Give my time it's right due-Mutai

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NAIROBI, Kenya, April 21- Boston Marathon champion and the fastest marathoner ever, Geoffrey Mutai, says his jaw-dropping 2:02:03 effort should be recognised as the world record in the distance.

Mutai who arrived back in the country Wednesday night in the company of fellow women’s Boston winner, Caroline Kilel, says the tough nature of the Boston course should be considered by world governing body, IAAF as the new all time ultimate distance best.

“It’s fair, it’s fair many times, because when you go to Boston it’s not an easy course, when you look at the time, I cannot comment anything on how I ran and made that time, it was the work of God.

“This time, I was not looking for anyone after halfway, I said I will push it alone but my colleague Mosop came and we pushed it together until the finish. I believe I can make even another (fast) time but for now, I cannot say how fast,” Mutai told reporters.

Debate has escalated since he shattered the frontiers of marathon running by posting a time that is a massive 57 seconds inside the recognised 2:03:59 world record held by Ethiopia’s Haile Gebrselassie from the 2008 Berlin Marathon.

Boston officials had earlier Wednesday they would petition world body, IAAF to identify Mutai’s mark as the international barometer of men’s ultimate distance running.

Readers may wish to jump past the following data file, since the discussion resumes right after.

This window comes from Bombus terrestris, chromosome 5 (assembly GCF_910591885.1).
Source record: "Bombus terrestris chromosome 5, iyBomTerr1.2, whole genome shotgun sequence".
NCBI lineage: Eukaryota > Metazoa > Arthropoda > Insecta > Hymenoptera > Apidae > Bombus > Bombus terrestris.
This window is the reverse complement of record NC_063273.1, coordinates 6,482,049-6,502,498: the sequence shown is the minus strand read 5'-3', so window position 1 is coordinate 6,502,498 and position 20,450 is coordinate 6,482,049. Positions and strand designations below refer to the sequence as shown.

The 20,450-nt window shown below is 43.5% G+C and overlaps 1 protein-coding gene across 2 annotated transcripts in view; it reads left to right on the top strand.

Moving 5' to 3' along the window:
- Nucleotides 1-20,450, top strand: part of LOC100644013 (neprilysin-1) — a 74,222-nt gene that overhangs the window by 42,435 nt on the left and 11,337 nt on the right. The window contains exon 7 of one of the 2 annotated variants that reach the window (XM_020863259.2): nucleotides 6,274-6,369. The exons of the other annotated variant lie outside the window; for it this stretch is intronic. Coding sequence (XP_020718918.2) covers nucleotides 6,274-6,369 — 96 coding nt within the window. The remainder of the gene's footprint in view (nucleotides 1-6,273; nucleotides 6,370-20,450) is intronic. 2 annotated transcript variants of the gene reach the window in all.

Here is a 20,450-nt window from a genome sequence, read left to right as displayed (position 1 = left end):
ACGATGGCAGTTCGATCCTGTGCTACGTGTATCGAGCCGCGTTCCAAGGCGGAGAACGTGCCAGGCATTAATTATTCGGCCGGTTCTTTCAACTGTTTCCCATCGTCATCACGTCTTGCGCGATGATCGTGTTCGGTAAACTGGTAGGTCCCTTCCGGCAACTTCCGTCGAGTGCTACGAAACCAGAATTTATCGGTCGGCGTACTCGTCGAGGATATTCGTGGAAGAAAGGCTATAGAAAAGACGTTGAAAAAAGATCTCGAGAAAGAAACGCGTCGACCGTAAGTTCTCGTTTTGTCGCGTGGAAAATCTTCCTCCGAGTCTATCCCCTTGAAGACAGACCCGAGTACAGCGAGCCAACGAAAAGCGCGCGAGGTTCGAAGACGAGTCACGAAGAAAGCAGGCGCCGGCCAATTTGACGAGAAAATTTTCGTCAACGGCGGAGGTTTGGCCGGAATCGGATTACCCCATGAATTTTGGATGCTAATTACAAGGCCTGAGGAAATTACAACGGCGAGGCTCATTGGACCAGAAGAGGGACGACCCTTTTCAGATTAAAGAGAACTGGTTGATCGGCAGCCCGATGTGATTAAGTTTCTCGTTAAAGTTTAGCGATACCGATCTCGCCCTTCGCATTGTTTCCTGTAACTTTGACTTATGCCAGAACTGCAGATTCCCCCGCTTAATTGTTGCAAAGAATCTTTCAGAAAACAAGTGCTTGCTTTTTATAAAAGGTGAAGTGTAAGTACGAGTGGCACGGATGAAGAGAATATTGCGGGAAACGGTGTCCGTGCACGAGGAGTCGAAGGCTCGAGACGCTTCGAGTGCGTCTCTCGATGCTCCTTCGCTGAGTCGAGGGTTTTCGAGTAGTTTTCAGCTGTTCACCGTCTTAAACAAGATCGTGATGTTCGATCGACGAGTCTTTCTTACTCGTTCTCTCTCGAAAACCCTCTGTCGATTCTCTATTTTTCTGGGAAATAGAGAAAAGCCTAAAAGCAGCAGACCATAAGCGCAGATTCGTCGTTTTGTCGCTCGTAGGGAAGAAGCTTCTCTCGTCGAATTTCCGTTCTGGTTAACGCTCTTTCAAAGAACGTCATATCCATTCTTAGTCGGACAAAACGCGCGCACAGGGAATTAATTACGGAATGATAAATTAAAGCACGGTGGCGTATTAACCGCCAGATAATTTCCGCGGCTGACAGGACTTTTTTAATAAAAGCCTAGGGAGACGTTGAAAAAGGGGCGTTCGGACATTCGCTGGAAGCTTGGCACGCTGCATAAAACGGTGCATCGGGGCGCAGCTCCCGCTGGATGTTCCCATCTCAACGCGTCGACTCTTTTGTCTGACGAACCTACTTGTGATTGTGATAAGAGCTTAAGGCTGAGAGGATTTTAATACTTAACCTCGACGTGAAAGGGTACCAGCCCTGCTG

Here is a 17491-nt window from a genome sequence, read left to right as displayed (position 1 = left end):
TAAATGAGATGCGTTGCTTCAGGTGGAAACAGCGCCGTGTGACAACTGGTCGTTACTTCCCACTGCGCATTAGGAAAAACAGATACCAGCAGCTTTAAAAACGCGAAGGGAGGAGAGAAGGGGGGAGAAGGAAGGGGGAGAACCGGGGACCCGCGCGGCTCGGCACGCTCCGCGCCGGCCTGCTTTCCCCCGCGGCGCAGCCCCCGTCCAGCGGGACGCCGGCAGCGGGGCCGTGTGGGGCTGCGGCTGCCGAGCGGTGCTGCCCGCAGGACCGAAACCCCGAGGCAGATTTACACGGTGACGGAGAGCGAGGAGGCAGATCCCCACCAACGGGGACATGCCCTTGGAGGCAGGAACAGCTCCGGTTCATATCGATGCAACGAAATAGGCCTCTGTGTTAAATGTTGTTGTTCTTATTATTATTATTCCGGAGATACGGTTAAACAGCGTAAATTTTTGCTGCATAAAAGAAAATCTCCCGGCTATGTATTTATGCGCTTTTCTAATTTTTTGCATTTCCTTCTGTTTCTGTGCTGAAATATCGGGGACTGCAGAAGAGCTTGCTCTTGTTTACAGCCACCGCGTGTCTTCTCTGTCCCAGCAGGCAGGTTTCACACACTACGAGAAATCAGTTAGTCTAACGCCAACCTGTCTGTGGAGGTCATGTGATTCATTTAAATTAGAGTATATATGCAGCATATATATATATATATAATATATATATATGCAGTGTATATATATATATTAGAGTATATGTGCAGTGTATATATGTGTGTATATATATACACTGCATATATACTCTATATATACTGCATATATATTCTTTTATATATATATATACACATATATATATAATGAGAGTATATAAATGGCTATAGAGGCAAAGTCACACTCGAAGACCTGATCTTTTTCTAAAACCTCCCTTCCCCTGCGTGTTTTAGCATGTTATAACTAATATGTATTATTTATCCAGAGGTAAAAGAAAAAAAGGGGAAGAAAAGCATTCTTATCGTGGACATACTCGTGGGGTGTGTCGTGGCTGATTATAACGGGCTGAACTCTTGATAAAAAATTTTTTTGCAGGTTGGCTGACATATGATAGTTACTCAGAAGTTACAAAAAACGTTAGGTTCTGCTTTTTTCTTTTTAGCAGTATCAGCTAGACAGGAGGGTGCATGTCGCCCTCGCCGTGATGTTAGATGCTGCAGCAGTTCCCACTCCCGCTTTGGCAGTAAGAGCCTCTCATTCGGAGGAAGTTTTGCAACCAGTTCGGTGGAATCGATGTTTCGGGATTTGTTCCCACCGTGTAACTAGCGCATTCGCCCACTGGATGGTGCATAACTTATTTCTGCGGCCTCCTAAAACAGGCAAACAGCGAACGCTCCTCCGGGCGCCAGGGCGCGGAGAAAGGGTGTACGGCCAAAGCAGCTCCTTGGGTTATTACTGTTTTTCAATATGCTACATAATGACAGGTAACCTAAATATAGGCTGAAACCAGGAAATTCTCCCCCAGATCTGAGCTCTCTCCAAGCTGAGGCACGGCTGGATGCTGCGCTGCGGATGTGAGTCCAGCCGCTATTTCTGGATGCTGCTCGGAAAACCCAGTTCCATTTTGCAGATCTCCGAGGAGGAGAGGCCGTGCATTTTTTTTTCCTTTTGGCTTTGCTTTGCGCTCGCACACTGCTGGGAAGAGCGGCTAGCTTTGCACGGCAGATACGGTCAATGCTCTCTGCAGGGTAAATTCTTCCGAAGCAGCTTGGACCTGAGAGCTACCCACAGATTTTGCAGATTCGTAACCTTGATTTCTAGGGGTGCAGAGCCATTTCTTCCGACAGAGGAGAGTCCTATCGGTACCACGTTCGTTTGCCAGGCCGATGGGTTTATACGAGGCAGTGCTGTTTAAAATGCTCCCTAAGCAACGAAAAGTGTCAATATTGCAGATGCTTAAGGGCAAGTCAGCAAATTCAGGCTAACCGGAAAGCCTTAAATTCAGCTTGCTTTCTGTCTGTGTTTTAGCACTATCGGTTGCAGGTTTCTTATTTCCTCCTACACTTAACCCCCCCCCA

However, Mutai said lack of co-operation among elite runners and sufficiency in self belief had hindered Kenyan athletes from reclaiming the world record last held by Paul Tergat who raced 2:04:55 in Berlin in 2003.

“For us, we do not trust ourselves but after what I did, I know our runners will believe in themselves, personally, I also believe that I can do better,” he noted.

Despite his performance not being hailed as the benchmark in marathon running, Mutai said he reaped the rewards of persistence and favourable weather.

“Top athletes who had run there in the past said the course was tough. When we arrived, the weather was not good, it was raining and windy but on the day of the race the winds stopped, everything was clear, it was smooth and even organisers said there has never been such a day.

“In mind, I was not having any idea of breaking the world record in Boston. It was a tough competition and the event has never had such a field before. When we started, we started moving faster and after ten kilometres, we started even going faster,” he recalled.

Kilel, who edged a cliff hanger against American Desiree Davila to post a personal best of 2:22:38, said training in hilly terrain saw her gain the ultimate advantage in the sprint for the tape.

“I was training in Kericho where there are many hills and this made me like the Boston course. I knew I had more energy than her (Davilla) since when we were exchanging leads, I noticed she was tiring,” she said.

The 2010 Frankfurt marathon champion stated she will aim to break the 2:20 barrier in her next marathon and she would also relish a slot in the country’s team for August World Championships.

Both winners said they would take time off to soak their achievements before charting their next appearances.

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